BY CHRIS MCNULTY
THAT the over-riding emotion at the conclusion was a deep and hurtful disappointment said a lot about the man.
Jason Quigley was practically inconsolable in the moments after his world middleweight final defeat to Zhanibek Alimkhanuly.
Against the home fighter, in front of 5,000 boisterous fans in the Baluan Sholak Palace of Culture and Sports in Almaty, Quigley came up just short.
As he stood on the second step on the podium, he had to bite the lip and the smile given to photographers was a forced one.
Jason Quigley, you see, isn’t used to doing second place.
Back he went to the dressing room in the bowels of the arena. Upon the wooden bench he sat, with head in a towel soaked in sweat and tears.
He told the comforting hand around his neck: ‘I just couldn’t do any more’.
Words failed Conor Quigley.
The big Ballybofey man had just watched his son become the first Irish male to go better than bronze at a World Championship.
“This young fella is standing with a World silver medal and he is feeling like he has let people down,” a drained, emotional but utterly proud Conor Quigley told the Donegal News from Almaty.
“What more can you ask? He has stepped out of that ring with a World silver medal That is the cream of the crop. You don’t get any better than the boys Jason has been going in with.
“The journey has been unbelievable. There are men here who are getting on podiums and they’re World Champions, Olympic Champions.
“This man, Jason, has gone to that level and he has done something that has never been achieved by an Irish boxer, which is incredible.
“When you take a wee step back, look and realise what it is that he has achieved is unbelievable. It has just been a fantastic year.
“He will be a wee bit happier after a wee while.”
As father and coach, Conor Quigley has devoted his own life and times to the pursuit of his son’s dreams.
Those dreams haven’t appeared overnight.
Jason Quigley was always a cut above his peers.
The Friday night was a windswept one on Stranorlar’s Millbrae. It was late October 2006 and Quigley was doing what he does on the canvas of the Finn Valley ABC at the Finn Valley Centre.
Readying himself to head to Newport in Wales as part of a local team, Quigley was set to face Paul Jones, who happened to be a three-times Welsh champion, no less.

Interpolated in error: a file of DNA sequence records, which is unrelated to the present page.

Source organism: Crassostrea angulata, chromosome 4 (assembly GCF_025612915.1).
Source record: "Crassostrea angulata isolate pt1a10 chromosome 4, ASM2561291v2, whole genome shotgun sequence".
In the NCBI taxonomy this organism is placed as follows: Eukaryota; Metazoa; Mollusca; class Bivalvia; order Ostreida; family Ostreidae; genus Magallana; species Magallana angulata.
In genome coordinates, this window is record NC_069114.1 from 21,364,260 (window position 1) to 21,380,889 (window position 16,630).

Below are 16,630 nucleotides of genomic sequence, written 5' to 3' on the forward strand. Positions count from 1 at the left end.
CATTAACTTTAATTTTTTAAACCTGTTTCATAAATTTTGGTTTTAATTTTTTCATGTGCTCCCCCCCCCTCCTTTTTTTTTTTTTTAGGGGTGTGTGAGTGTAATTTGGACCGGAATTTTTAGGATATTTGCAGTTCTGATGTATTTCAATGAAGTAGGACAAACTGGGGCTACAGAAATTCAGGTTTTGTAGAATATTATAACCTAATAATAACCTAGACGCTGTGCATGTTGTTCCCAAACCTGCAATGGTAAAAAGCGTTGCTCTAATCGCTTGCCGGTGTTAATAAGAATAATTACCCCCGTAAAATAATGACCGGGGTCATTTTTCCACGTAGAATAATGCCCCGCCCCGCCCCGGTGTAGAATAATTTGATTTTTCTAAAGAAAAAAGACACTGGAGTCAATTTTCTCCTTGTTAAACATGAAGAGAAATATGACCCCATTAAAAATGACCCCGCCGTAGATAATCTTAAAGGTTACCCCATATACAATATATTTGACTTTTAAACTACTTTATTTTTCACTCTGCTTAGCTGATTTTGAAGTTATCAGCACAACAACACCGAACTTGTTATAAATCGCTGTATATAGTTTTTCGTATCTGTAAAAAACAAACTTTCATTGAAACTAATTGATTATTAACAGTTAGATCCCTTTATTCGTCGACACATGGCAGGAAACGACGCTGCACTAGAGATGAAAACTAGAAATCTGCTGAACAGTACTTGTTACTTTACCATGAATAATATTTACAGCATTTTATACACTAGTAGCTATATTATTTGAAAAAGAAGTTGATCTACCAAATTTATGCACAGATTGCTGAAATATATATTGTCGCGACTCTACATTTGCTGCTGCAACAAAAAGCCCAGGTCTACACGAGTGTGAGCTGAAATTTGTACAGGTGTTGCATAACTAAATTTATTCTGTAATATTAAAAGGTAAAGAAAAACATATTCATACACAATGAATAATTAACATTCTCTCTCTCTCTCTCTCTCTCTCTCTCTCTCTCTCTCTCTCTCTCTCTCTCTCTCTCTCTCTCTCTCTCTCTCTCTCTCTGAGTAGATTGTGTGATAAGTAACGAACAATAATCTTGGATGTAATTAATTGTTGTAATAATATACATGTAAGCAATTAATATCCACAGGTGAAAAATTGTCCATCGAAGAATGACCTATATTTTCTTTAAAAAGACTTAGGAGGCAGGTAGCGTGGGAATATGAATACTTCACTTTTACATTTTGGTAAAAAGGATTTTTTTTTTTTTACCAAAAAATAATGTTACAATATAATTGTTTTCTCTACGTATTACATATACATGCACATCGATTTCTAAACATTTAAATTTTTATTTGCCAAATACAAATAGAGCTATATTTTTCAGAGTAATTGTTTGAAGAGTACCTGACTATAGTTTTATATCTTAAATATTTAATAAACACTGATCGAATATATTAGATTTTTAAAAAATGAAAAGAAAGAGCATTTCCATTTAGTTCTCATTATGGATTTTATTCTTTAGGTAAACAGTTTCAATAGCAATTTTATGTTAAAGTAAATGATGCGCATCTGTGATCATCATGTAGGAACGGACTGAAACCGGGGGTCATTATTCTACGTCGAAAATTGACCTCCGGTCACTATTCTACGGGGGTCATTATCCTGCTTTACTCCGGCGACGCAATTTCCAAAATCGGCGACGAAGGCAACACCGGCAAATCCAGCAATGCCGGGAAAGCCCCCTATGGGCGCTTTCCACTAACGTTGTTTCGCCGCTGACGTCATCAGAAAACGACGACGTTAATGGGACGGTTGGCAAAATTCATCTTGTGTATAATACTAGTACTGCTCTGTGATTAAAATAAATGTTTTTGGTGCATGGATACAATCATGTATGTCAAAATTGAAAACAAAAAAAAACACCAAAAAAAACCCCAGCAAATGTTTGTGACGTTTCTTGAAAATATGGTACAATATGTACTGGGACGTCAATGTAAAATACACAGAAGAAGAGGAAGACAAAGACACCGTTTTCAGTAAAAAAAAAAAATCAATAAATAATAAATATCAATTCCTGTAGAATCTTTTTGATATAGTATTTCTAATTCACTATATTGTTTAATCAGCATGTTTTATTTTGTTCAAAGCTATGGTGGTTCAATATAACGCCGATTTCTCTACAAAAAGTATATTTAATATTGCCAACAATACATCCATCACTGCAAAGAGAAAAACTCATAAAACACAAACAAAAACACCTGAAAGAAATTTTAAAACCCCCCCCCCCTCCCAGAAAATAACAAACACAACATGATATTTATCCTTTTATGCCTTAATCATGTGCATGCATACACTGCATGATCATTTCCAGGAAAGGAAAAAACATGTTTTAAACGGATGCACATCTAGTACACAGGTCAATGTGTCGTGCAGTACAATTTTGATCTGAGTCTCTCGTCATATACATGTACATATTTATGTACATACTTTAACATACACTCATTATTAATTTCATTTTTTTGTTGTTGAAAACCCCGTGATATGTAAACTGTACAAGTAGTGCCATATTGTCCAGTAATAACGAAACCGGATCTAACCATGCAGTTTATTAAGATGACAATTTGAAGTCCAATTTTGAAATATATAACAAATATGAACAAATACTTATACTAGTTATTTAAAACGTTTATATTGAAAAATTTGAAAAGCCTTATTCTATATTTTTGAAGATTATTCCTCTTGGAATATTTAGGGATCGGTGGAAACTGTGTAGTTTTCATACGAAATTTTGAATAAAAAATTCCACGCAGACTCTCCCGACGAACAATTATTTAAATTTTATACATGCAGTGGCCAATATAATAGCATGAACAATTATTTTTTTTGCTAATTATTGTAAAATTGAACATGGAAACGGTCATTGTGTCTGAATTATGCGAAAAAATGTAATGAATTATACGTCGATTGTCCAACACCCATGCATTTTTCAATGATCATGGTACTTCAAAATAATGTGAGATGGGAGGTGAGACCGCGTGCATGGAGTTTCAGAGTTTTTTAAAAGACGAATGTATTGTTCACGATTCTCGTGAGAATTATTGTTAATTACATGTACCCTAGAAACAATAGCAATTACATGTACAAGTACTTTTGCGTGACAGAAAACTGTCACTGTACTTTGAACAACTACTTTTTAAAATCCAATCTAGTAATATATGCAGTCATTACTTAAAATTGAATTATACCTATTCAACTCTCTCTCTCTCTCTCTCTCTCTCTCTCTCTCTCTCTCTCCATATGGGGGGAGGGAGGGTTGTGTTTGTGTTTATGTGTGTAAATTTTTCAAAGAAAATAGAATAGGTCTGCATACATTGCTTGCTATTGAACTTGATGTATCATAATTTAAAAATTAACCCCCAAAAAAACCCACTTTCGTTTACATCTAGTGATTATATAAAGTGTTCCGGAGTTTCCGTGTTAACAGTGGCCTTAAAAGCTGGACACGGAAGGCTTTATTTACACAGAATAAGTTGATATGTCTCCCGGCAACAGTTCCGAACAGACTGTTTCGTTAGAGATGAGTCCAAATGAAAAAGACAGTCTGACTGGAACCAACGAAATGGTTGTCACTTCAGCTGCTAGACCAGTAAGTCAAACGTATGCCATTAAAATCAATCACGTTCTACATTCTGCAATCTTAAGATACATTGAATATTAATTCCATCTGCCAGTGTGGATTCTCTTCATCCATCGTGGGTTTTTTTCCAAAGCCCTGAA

“I want to get to the top…I want to be the best boxer in my weight,” the fifteen-year old Jason Quigley said then.
He stood nine minutes from fulfilling that dream in Kazakhstan, but to return from Almaty with a silver medal should be put into some context.
This is the best return ever by a male Irish boxer at the World Championships and his silvered sensation has shot among the elite of elite in terms of sporting success for Donegal.
This is big business.
Conor Quigley said: “He is absolutely gutted, but when he gets a chance to reflect on what he has done and realises that not another Irish boxer has achieved what he has, he can think about that a bit clearer.
“During the tournament, you are always thinking about the next fight.
“The rise in the last 18 months is just…to be able to train an athlete to that level is something that you dream of.
“I get dizzy thinking about it and you have to nip yourself and say: ‘This is Jason Quigley from The Beeches’. It’s just brilliant.”
The Quigleys came the hard way.
Conor Quigley from Ard McCool and now of The Beeches can vividly remember the days when he held the pads for the young Jason to jab.
How the innocence of youth has become the guile and graft of one of the best middleweights on the planet is a startling story of battling against the odds; a tale of utter determination; a story of sacrifice.
From those days in the kitchen of the family’s flat in Donegal town, Conor Quigley remembers something about the young Jason.